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Loch Ness Monster may have been giant eel, scientist says

By Danielle Haynes
Loch Ness Monster may have been giant eel, scientist says
Chris Taylor, regional leadership director at VisitScotland (L), Adrian Shine of the Loch Ness Project (C) and professor Neil Gemmell view a water sample from Loch Ness. Photo courtesy of VisitScotland

Sept. 5 (UPI) -- Sightings of Scotland's famed Loch Ness Monster could be chalked up to a giant eel lurking in the depths of the Highland lake, a New Zealand scientist said Thursday.

Neil Gemmell, a professor of genetics at University of Otago, announced the results of his team's analysis of 250 water samples taken from the lake. They found 500 million DNA sequences in the samples, none of which pointed to the existence of a large Jurassic-age-like reptile or even a catfish or shark others theorized could be mistaken for a monster.

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The team did find a large amount of eel DNA, though, which Gemmell described as "a surprise" during a news conference Thursday in Drumnadrochit, Scotland. He said it's possible an eel could have grown to an "extreme size" in the lake and be mistaken for an unknown creature.

"Most species are so small you can barely see them but there are a few that are larger and of course the question we're all asking is -- is there anything big enough to explain the sorts of observations people have made over the years that have led to this myth or this legend of a monster or creature in Loch Ness?" he asked.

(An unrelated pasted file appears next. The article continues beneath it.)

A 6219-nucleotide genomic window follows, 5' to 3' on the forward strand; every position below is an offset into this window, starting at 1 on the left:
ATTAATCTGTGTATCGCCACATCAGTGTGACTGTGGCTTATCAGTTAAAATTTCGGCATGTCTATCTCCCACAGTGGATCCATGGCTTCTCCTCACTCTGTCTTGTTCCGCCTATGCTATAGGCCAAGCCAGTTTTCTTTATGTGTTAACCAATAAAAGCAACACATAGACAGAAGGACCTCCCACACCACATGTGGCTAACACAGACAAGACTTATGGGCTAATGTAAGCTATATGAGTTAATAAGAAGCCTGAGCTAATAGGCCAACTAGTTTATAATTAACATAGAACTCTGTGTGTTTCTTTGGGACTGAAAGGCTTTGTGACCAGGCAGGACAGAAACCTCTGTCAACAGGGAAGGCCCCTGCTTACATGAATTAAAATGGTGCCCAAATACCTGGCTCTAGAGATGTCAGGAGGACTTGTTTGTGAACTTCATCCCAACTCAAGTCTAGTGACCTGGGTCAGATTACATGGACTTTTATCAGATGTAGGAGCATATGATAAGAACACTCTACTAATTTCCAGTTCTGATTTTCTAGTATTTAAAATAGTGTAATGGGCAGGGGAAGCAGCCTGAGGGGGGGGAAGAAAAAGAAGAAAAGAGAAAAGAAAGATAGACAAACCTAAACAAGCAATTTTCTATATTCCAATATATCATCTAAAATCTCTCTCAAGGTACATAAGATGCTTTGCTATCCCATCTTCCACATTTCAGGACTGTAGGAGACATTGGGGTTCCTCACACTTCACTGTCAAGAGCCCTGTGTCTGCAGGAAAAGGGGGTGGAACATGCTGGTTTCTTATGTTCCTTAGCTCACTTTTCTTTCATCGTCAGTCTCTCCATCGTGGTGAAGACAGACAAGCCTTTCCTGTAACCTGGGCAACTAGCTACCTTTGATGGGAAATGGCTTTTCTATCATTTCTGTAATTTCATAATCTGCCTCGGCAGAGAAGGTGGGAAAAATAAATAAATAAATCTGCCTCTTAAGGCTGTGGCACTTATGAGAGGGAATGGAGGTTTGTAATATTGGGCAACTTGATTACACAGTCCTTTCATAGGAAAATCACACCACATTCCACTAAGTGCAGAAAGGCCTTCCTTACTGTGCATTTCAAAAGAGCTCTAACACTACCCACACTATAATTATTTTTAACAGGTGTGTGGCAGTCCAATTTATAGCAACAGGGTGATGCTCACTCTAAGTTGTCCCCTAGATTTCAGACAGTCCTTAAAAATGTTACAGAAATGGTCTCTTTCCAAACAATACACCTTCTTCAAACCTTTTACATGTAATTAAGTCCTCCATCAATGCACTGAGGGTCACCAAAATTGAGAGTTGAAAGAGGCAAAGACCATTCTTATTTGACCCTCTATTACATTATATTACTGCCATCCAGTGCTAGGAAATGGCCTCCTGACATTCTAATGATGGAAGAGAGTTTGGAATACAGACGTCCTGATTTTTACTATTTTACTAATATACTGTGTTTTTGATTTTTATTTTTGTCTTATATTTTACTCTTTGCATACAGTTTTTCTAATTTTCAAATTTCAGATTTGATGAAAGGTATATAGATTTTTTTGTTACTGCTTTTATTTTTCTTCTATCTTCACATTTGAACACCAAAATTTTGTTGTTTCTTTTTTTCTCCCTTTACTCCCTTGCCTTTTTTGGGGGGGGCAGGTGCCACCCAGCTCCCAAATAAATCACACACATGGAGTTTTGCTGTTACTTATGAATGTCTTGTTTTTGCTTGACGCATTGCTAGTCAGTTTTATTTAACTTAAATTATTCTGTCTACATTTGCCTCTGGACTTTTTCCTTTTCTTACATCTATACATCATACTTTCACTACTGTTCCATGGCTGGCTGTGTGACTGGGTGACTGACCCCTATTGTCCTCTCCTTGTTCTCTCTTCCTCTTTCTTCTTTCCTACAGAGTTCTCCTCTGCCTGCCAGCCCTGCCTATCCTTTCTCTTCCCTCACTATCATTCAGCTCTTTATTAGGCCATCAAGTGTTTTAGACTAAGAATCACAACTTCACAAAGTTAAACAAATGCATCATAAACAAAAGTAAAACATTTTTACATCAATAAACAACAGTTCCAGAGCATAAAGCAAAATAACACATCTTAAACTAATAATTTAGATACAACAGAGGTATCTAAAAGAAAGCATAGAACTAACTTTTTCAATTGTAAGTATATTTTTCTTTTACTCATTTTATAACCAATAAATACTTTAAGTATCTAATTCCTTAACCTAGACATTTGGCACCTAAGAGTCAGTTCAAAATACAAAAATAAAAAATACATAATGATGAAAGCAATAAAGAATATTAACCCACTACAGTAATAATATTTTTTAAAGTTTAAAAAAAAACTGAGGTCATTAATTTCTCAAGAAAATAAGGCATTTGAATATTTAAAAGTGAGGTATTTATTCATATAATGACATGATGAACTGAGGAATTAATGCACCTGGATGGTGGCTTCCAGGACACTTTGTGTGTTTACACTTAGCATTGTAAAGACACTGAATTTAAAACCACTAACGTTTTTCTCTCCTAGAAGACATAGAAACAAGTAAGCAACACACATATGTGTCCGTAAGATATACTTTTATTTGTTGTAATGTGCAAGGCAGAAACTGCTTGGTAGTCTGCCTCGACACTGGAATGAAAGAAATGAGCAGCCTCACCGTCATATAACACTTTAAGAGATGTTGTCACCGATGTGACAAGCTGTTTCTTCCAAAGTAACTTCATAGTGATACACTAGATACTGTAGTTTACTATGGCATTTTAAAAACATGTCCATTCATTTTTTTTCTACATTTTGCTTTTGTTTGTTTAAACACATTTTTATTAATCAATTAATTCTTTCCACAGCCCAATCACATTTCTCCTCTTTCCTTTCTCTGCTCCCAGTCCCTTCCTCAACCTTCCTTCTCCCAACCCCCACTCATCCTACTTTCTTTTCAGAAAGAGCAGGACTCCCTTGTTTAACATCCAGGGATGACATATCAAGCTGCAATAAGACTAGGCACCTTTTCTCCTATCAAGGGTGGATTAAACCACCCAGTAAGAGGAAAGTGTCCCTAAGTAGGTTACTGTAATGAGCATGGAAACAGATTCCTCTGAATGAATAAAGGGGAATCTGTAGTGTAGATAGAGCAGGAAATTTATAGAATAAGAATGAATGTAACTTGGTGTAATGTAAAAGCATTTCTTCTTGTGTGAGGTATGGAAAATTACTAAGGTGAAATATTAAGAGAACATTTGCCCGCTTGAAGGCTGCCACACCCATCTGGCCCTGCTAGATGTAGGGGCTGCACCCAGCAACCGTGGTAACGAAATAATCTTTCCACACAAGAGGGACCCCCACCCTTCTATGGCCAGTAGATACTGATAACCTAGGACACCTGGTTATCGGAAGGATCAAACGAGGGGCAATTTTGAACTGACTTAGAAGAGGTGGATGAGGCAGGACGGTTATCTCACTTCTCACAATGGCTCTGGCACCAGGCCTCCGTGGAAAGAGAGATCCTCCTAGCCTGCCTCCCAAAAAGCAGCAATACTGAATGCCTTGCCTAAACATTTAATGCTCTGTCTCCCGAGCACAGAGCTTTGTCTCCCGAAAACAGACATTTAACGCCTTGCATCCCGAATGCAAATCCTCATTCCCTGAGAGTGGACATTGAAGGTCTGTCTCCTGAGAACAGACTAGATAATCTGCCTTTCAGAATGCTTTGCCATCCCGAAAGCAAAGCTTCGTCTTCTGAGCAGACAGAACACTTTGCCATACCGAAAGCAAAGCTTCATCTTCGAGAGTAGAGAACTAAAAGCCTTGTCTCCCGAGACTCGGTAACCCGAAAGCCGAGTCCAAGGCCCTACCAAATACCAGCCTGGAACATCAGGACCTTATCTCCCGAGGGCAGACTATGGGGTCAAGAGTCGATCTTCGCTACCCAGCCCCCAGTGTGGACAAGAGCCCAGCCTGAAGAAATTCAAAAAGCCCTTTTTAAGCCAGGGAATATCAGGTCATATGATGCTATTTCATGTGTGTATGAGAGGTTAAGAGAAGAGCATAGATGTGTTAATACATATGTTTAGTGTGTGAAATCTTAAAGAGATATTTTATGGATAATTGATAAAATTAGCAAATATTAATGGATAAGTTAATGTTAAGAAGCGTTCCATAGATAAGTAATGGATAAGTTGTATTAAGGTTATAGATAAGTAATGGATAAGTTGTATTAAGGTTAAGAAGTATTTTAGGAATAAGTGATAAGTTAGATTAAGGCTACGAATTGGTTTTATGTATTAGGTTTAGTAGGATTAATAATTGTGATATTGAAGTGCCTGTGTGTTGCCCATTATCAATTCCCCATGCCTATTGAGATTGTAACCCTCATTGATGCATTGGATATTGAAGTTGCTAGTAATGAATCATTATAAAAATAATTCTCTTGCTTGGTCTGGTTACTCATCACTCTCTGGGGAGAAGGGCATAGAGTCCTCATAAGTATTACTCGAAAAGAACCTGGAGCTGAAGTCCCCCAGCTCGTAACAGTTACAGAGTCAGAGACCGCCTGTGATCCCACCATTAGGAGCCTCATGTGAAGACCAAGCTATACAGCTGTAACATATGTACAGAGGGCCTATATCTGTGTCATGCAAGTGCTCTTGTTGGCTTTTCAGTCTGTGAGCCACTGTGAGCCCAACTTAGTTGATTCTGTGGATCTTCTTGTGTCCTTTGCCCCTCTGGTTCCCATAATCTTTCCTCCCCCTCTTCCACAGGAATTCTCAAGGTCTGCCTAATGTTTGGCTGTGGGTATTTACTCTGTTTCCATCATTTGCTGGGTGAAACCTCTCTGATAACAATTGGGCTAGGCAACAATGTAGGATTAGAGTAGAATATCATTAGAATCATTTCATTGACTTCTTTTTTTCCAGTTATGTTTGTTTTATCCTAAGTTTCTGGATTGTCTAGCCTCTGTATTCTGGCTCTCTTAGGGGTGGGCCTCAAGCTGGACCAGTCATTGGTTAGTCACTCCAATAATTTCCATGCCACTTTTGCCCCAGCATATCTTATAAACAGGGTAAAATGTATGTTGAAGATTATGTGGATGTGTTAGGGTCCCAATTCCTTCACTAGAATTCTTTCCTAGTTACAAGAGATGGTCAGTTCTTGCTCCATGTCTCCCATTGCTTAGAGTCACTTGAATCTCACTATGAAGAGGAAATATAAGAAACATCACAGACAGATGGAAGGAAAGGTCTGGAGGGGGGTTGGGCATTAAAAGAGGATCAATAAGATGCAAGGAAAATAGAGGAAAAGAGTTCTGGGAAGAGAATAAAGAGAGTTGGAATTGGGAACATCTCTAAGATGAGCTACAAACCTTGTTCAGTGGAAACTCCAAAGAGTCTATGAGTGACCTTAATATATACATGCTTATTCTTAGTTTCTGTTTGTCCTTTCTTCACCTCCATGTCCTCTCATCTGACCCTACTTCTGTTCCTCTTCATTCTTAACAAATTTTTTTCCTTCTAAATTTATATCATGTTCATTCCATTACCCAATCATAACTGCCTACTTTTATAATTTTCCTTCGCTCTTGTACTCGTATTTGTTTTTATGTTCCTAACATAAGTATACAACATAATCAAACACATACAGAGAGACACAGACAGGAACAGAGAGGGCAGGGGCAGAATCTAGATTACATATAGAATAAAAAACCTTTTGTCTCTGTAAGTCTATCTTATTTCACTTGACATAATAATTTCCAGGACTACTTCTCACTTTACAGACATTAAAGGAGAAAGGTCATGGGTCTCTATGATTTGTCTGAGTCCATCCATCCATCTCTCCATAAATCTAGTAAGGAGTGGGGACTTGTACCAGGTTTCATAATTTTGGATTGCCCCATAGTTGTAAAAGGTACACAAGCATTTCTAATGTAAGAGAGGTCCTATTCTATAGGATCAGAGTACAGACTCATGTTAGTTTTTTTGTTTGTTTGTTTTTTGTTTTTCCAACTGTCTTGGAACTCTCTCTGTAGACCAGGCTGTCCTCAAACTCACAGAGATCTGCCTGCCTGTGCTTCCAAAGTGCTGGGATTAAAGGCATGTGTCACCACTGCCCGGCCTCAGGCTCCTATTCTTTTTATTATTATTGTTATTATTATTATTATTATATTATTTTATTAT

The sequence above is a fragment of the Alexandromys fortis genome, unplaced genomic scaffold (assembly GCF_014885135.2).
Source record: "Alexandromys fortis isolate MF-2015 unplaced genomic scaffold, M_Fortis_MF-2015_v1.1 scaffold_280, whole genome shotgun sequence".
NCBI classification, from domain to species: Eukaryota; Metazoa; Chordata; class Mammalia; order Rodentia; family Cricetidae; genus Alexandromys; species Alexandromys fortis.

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He said a giant eel can't be ruled out and further investigation needs to be conducted to confirm or refute the theory.

"Well, our data doesn't reveal their size, but the sheer quantity of the material says that we can't discount the possibility that there may be giant eels in Loch Ness," Gemmell said.

Scotland's tourism agency, VisitScotland, welcomed the results of the study, saying it has drawn attention to Loch Ness and the Highlands.

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"Loch Ness and the mystery surrounding the elusive monster has fascinated visitors for years," said Chris Taylor, VisitScotland regional leadership director.

Gemmell's "findings will provide further insight into what lies beneath but questions still remain, and visitors will, no doubt, continue to be drawn to the loch to seek the answers for themselves," he added.

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